Bravo’s fun Top Chef: Just Desserts premiered last week — and it’s back again tonight. The lovechild of Top Chef and Willy Wonka and the Chocolate Factory, even the show’s initial ep tested my knowledge of all things sweet. Despite my culinary school training, it turns out that I don’t know a whole heck of a lot about pastry (although I make a fierce tarte aux pomme). So I’ve called in a pro to help me figure out exactly what’s happening with Bravo’s latest confection. James Beard Foundation Award-winning pastry chef, Michael Laiskonis, from New York’s famed Le Bernardin restaurant, will be tuning in with us every week going forward, so check back tomorrow for his take on Episode 2. To kick things off, I asked him 20 questions about the premiere to help set the stage.
When I was in culinary school, the pastry people always seemed much cooler and calmer than my fellow savory chef students and I – or was that just the cool temp in their kitchen?
I think we’re beginning to see that it’s not necessarily all that calm and cool. I like to think we share the same amount of intensity as our savory cook counterparts; we pastry chefs often tend to channel that energy in a different way.
Someone commented that it’s easier for a pastry chef to go savory than for a savory chef to flip to pastry. True or false?
I think there may be some truth there. At the end of the day, I like to think it’s all just food — some has more or less sugar or salt, and some may require a slightly different skill set of techniques. I’ve always considered the best chefs are those who are adept at both.
Johnny Iuzzini: Do his sideburns make him more intimidating?
Hmm. Does Tom’s shaven head make him more intimidating? Johnny’s an intense guy, but from my perspective, he’s a tough yet sympathetic judge. Two great qualities, and he has the chops (no pun intended) to back it all up.
Do you have a signature dish that you can execute in 90 minutes? That’s not a terribly long amount of time.
That’s not an unreasonable challenge. Given the pantry and the equipment available to the contestants, nearly anything is possible. And, the best of them will know how to navigate those time constraints.
A contestant stated she was making her serious chocolate cake. Should chocolate cake be serious?
A pastry chef friend of mind recently noted that within the last several years, high-end pastry seems to have leaned away from the whimsical toward the ironic. I’m not sure I necessarily prefer either pigeon-hole. Desserts may often be marginalized, but they certainly deserve, if not seriousness, then at least, respect. But they should also provide happiness.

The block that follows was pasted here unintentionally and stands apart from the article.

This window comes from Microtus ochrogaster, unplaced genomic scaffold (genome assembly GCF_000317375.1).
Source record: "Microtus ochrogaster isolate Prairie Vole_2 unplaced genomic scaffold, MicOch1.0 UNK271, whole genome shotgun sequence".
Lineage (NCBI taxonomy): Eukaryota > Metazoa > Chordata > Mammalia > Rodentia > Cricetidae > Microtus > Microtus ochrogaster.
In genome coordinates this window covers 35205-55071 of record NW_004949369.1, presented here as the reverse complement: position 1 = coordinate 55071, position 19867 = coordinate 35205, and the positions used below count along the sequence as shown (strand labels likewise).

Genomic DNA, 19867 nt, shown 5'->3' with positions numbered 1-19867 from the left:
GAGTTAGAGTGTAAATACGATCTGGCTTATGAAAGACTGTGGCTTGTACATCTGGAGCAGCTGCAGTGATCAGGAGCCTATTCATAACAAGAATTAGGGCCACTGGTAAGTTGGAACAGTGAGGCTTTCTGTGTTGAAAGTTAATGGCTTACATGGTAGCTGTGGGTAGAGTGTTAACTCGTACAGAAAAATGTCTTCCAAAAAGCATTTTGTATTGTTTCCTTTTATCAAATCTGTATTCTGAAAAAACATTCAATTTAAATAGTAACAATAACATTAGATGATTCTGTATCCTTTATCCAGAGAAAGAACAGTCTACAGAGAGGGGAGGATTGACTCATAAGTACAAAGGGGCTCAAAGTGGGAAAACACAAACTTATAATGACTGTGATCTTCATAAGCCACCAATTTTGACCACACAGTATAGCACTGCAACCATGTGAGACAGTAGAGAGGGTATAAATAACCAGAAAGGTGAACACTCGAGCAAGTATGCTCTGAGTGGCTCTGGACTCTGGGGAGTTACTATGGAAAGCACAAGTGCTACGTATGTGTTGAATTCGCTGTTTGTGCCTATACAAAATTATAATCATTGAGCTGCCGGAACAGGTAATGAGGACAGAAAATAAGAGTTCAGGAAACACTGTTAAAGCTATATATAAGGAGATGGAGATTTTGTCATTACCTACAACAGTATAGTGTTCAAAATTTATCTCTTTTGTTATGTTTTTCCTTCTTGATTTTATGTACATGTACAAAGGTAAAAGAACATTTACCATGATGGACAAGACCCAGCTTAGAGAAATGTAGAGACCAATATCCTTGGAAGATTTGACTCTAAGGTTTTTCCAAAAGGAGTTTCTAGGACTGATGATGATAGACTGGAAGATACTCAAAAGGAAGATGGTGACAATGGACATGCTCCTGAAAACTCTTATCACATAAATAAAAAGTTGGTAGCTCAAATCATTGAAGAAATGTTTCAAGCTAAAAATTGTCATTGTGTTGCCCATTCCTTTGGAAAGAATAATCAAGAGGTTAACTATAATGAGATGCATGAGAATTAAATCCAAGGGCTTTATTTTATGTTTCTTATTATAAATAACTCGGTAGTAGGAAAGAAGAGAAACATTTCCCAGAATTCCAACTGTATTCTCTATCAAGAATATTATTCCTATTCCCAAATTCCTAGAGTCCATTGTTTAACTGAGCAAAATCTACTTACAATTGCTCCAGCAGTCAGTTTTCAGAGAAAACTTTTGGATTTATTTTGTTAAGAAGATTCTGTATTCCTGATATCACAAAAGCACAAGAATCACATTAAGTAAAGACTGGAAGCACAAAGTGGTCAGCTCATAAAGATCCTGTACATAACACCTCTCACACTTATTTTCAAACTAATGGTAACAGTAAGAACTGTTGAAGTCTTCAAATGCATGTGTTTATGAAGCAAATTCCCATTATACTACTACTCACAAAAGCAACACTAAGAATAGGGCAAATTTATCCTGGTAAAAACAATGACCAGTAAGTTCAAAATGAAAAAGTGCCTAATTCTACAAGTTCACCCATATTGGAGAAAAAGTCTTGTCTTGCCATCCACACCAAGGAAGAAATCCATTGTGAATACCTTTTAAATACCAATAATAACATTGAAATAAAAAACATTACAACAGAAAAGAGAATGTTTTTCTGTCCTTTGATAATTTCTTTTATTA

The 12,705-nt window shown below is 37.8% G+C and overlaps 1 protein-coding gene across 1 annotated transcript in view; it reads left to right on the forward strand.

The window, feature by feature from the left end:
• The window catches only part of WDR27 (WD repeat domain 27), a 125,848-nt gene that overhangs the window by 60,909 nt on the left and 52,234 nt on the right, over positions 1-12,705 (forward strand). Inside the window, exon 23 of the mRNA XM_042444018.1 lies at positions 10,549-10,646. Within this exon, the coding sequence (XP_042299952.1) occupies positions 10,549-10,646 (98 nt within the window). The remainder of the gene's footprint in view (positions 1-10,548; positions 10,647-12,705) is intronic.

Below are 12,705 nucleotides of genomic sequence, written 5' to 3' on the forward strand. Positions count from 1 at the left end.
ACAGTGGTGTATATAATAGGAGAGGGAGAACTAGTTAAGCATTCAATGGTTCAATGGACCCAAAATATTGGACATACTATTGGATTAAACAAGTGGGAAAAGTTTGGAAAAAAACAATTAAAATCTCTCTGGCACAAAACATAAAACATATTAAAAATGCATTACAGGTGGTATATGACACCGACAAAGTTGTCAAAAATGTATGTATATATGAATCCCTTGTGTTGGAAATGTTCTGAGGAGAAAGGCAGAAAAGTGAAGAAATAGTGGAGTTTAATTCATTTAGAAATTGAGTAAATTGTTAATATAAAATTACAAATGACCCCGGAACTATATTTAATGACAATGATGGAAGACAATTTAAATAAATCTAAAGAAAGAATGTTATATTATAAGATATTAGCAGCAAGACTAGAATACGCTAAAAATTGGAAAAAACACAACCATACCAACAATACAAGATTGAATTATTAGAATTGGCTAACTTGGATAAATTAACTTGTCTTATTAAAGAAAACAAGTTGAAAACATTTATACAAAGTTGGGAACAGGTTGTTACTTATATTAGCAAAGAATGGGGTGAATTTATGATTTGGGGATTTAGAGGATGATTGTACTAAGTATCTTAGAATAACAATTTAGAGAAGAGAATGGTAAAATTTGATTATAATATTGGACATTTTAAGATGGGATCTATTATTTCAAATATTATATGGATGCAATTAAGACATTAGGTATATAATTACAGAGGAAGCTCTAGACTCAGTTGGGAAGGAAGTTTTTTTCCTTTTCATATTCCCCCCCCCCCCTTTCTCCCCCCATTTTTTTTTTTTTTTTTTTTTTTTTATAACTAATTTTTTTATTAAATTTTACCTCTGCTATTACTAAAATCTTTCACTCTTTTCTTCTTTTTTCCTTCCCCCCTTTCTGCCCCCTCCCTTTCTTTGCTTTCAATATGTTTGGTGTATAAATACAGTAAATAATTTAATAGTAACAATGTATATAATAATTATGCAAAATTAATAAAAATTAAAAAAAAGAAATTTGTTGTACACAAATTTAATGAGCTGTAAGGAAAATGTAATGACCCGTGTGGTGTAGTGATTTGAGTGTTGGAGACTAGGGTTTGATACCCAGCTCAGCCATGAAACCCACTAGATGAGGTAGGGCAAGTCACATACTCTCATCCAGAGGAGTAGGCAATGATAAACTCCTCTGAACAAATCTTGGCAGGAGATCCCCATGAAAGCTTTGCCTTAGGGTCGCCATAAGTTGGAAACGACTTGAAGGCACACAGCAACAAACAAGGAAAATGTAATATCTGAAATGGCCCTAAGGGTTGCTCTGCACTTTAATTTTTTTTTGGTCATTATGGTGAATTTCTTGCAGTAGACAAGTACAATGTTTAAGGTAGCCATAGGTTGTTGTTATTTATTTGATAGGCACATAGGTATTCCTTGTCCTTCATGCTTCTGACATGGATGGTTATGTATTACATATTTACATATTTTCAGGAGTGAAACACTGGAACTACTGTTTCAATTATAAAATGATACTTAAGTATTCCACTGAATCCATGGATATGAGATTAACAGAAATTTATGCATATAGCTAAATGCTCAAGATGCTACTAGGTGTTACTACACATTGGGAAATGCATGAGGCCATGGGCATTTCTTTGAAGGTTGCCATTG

Seth is running around the kitchen like a lunatic. What do you think of frenzied chefs?
It does make me a little nervous. It’s not a stretch to assume one’s outward behavior reflects their state of mind. But he seems focused to some degree, so maybe that’s just his thing. Cooking as a social act… I just think you have to be acutely aware of your space and those around you.
Are you as absolutely SICK of cupcakes as I am?
As a restaurant guy, cupcakes have always been slightly off my radar. Why the craze continues is anybody’s guess. As a vehicle, however, there is a lot you can do with it, so I think this episode’s twist was clever. Obviously, there were a few who couldn’t make the transition work.
Not asking you to disclose anything confidential here (Note: Chef Laiskonis serves as a judge on an upcoming episode of TCJD.), but I’m just wondering if these chefs are allowed to bring some recipes in or if they had to memorize them, or if they read Michael Ruhlman’s latest book, Ratio. I can make a pie crust from memory, but that’s about it.
I think it’s mentioned early on that there are no recipes. That’s huge, and the thoughtful chefs will win out over those who only know how to follow recipes. By the way, I’m a big fan of Ruhlman’s book, and the message he’s trying to convey with it. It should be required reading for all serious cooks.
Ounces or grams?
Grams, all the way. I recall a push toward the metric system while I was in elementary school. Imperial measurements are, at best, nonsensical. And don’t get me started on cups and tablespoons.
In the QFC, Seth takes it and even though I’m not loving him just yet (and what the heck is on his neck?), he had to really think on the fly (or on the run, might be more accurate). However, the carrot cake looked like a contender to me, too. What do you think of Seth’s win and were there any other standouts?
I think Seth’s win proved that a humble cupcake can, indeed, be that vehicle for something more interesting, though he did kind of feel the format beneath him. I would agree with Heather’s carrot cake, at least given the twist with which it was presented. I also liked Tania’s subtle addition of chicory in her cupcake — along with Seth’s basil butter cream, that’s one thing I’m hoping for with this season, that these pastry chefs help expand our greater vocabulary and boundaries of what dessert can be.